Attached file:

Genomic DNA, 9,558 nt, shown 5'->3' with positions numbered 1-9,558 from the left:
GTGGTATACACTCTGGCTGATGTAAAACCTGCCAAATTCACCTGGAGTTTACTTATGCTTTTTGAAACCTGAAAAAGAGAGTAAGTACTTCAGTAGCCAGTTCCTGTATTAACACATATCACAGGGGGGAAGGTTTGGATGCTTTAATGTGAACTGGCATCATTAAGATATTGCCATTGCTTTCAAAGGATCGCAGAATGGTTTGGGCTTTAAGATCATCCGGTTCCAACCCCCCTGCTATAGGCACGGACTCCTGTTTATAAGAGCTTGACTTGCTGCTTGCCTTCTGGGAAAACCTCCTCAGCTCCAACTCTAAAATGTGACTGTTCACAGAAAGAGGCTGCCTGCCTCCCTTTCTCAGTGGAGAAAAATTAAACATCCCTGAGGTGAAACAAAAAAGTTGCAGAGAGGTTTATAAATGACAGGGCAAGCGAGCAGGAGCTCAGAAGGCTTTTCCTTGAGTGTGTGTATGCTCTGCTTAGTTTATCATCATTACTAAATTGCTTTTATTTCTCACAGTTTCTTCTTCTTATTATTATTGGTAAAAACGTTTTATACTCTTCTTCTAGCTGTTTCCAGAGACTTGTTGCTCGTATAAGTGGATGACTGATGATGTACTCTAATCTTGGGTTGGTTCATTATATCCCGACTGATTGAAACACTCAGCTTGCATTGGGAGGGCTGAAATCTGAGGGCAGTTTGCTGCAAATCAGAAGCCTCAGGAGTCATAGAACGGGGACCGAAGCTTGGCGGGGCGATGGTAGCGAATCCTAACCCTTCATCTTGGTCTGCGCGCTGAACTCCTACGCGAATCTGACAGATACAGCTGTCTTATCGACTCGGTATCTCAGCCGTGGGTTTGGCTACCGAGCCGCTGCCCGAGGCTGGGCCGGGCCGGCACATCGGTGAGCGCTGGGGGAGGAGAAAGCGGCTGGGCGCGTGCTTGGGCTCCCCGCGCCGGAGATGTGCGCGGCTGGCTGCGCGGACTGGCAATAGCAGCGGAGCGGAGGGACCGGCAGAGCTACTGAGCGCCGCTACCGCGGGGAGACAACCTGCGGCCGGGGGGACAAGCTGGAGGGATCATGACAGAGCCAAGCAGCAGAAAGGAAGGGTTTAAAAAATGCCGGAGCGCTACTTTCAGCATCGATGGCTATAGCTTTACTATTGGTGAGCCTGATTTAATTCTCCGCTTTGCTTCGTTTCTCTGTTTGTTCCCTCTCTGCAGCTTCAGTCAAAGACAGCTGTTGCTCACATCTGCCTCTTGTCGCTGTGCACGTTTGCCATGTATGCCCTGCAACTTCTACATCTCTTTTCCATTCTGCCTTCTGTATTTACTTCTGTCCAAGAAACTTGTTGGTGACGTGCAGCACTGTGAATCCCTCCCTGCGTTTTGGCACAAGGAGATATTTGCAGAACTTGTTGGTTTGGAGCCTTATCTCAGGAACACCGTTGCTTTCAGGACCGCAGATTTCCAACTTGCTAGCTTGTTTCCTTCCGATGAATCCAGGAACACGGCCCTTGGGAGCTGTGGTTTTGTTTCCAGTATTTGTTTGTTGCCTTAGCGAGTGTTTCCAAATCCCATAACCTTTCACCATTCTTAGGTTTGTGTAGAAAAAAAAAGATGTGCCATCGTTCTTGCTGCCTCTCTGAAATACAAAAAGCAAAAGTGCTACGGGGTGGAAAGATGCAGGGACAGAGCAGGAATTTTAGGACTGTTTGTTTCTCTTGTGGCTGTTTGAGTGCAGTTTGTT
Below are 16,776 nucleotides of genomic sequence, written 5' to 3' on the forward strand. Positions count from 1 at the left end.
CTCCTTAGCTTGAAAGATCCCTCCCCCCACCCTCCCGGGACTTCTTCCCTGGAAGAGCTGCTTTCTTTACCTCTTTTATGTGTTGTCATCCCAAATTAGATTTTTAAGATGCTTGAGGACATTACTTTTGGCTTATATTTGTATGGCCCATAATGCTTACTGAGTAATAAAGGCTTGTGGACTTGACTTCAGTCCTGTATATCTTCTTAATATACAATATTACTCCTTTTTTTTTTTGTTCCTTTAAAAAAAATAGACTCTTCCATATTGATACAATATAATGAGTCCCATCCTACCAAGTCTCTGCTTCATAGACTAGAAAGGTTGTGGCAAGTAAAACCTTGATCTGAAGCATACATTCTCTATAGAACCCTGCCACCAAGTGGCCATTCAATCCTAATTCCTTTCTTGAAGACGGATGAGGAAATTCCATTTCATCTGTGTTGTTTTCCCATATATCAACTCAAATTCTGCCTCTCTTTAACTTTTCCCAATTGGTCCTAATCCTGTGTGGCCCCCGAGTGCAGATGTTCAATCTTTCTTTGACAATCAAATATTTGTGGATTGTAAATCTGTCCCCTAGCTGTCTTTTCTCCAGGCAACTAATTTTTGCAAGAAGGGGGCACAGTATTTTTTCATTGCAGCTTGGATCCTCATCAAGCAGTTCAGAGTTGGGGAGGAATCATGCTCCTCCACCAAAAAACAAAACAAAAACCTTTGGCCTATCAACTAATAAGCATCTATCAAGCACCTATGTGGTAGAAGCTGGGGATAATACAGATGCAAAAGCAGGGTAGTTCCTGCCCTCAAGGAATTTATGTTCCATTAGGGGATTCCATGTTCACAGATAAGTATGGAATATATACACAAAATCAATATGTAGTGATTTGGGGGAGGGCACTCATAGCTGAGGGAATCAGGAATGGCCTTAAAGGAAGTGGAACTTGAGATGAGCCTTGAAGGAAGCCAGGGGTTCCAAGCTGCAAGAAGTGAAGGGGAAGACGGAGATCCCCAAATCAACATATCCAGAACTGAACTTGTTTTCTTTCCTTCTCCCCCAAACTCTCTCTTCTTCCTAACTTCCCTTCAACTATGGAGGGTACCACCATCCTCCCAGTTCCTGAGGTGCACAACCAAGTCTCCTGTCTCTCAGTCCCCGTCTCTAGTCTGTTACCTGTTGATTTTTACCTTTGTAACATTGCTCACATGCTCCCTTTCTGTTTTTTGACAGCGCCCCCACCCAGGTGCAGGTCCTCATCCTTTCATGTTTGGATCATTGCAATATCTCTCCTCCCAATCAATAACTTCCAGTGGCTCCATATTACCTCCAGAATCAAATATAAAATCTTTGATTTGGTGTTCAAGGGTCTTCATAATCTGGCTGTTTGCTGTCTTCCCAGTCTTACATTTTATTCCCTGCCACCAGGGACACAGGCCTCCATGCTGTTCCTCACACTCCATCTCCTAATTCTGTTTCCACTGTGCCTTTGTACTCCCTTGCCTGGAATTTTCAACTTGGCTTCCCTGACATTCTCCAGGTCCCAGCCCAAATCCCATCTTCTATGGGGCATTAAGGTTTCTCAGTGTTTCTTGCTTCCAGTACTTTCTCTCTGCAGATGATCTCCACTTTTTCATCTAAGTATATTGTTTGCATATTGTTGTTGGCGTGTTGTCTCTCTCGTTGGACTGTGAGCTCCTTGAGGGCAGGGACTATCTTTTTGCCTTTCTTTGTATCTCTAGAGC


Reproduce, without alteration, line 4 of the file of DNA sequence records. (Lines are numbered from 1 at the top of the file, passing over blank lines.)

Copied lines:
CTCCTTAGCTTGAAAGATCCCTCCCCCCACCCTCCCGGGACTTCTTCCCTGGAAGAGCTGCTTTCTTTACCTCTTTTATGTGTTGTCATCCCAAATTAGATTTTTAAGATGCTTGAGGACATTACTTTTGGCTTATATTTGTATGGCCCATAATGCTTACTGAGTAATAAAGGCTTGTGGACTTGACTTCAGTCCTGTATATCTTCTTAATATACAATATTACTCCTTTTTTTTTTTGTTCCTTTAAAAAAAATAGACTCTTCCATATTGATACAATATAATGAGTCCCATCCTACCAAGTCTCTGCTTCATAGACTAGAAAGGTTGTGGCAAGTAAAACCTTGATCTGAAGCATACATTCTCTATAGAACCCTGCCACCAAGTGGCCATTCAATCCTAATTCCTTTCTTGAAGACGGATGAGGAAATTCCATTTCATCTGTGTTGTTTTCCCATATATCAACTCAAATTCTGCCTCTCTTTAACTTTTCCCAATTGGTCCTAATCCTGTGTGGCCCCCGAGTGCAGATGTTCAATCTTTCTTTGACAATCAAATATTTGTGGATTGTAAATCTGTCCCCTAGCTGTCTTTTCTCCAGGCAACTAATTTTTGCAAGAAGGGGGCACAGTATTTTTTCATTGCAGCTTGGATCCTCATCAAGCAGTTCAGAGTTGGGGAGGAATCATGCTCCTCCACCAAAAAACAAAACAAAAACCTTTGGCCTATCAACTAATAAGCATCTATCAAGCACCTATGTGGTAGAAGCTGGGGATAATACAGATGCAAAAGCAGGGTAGTTCCTGCCCTCAAGGAATTTATGTTCCATTAGGGGATTCCATGTTCACAGATAAGTATGGAATATATACACAAAATCAATATGTAGTGATTTGGGGGAGGGCACTCATAGCTGAGGGAATCAGGAATGGCCTTAAAGGAAGTGGAACTTGAGATGAGCCTTGAAGGAAGCCAGGGGTTCCAAGCTGCAAGAAGTGAAGGGGAAGACGGAGATCCCCAAATCAACATATCCAGAACTGAACTTGTTTTCTTTCCTTCTCCCCCAAACTCTCTCTTCTTCCTAACTTCCCTTCAACTATGGAGGGTACCACCATCCTCCCAGTTCCTGAGGTGCACAACCAAGTCTCCTGTCTCTCAGTCCCCGTCTCTAGTCTGTTACCTGTTGATTTTTACCTTTGTAACATTGCTCACATGCTCCCTTTCTGTTTTTTGACAGCGCCCCCACCCAGGTGCAGGTCCTCATCCTTTCATGTTTGGATCATTGCAATATCTCTCCTCCCAATCAATAACTTCCAGTGGCTCCATATTACCTCCAGAATCAAATATAAAATCTTTGATTTGGTGTTCAAGGGTCTTCATAATCTGGCTGTTTGCTGTCTTCCCAGTCTTACATTTTATTCCCTGCCACCAGGGACACAGGCCTCCATGCTGTTCCTCACACTCCATCTCCTAATTCTGTTTCCACTGTGCCTTTGTACTCCCTTGCCTGGAATTTTCAACTTGGCTTCCCTGACATTCTCCAGGTCCCAGCCCAAATCCCATCTTCTATGGGGCATTAAGGTTTCTCAGTGTTTCTTGCTTCCAGTACTTTCTCTCTGCAGATGATCTCCACTTTTTCATCTAAGTATATTGTTTGCATATTGTTGTTGGCGTGTTGTCTCTCTCGTTGGACTGTGAGCTCCTTGAGGGCAGGGACTATCTTTTTGCCTTTCTTTGTATCTCTAGAGC